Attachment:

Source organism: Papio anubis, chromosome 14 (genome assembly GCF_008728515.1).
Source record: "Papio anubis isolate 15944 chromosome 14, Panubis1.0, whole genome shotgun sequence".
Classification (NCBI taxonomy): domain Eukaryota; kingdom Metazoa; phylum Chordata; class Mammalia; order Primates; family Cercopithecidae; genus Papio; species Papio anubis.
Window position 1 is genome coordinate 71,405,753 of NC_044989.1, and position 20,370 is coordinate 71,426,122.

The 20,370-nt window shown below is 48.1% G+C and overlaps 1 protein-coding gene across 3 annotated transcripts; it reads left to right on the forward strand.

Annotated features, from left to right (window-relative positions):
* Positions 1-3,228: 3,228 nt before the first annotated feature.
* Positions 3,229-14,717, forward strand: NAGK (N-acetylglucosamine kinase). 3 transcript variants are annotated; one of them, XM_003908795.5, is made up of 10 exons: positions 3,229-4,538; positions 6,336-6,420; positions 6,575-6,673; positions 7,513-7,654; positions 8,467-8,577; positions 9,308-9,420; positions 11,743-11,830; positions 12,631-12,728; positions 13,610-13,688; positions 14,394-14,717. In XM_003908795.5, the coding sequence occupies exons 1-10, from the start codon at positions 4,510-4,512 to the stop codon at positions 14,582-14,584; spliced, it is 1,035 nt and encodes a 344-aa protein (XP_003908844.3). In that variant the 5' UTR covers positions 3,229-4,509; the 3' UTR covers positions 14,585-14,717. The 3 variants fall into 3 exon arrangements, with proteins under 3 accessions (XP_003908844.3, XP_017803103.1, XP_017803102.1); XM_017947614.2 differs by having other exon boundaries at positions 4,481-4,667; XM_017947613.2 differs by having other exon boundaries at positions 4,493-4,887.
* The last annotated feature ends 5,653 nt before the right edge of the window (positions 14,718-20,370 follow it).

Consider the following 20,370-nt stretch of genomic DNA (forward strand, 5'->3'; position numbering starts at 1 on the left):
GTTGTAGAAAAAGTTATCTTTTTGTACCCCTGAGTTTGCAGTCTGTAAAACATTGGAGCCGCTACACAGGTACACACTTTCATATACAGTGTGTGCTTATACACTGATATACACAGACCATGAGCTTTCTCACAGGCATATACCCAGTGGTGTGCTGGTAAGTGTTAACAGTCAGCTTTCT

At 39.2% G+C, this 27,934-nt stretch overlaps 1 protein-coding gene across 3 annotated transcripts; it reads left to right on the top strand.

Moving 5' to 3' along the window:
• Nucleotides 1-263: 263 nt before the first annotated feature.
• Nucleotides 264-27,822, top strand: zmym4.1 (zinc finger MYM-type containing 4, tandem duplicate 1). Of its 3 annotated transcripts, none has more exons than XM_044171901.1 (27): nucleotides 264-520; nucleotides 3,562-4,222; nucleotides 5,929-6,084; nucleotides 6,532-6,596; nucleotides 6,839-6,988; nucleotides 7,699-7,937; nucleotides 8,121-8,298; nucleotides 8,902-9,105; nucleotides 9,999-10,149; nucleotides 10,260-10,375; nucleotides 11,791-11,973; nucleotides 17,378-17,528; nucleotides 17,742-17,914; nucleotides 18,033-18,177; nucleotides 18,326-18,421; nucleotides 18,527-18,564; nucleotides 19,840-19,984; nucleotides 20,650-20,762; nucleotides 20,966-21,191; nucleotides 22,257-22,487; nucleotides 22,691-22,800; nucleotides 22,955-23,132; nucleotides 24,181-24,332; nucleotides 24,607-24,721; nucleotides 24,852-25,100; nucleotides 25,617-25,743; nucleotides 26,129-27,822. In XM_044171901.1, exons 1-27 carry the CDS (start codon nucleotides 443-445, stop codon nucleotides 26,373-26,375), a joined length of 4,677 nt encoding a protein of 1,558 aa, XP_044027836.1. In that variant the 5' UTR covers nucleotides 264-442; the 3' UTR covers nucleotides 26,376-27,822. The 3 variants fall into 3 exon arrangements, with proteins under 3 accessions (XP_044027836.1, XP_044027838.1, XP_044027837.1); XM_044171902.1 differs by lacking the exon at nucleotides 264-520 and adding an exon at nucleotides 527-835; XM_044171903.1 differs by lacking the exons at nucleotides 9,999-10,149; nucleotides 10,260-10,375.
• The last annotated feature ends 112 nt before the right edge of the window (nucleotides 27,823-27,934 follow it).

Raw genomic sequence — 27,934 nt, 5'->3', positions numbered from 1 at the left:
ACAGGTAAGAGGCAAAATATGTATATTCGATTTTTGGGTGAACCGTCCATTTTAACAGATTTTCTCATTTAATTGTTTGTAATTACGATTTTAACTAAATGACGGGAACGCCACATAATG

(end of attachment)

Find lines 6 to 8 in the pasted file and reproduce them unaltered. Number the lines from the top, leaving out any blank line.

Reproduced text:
Annotated features, from left to right (window-relative positions):
* Positions 1-3,228: 3,228 nt before the first annotated feature.
* Positions 3,229-14,717, forward strand: NAGK (N-acetylglucosamine kinase). 3 transcript variants are annotated; one of them, XM_003908795.5, is made up of 10 exons: positions 3,229-4,538; positions 6,336-6,420; positions 6,575-6,673; positions 7,513-7,654; positions 8,467-8,577; positions 9,308-9,420; positions 11,743-11,830; positions 12,631-12,728; positions 13,610-13,688; positions 14,394-14,717. In XM_003908795.5, the coding sequence occupies exons 1-10, from the start codon at positions 4,510-4,512 to the stop codon at positions 14,582-14,584; spliced, it is 1,035 nt and encodes a 344-aa protein (XP_003908844.3). In that variant the 5' UTR covers positions 3,229-4,509; the 3' UTR covers positions 14,585-14,717. The 3 variants fall into 3 exon arrangements, with proteins under 3 accessions (XP_003908844.3, XP_017803103.1, XP_017803102.1); XM_017947614.2 differs by having other exon boundaries at positions 4,481-4,667; XM_017947613.2 differs by having other exon boundaries at positions 4,493-4,887.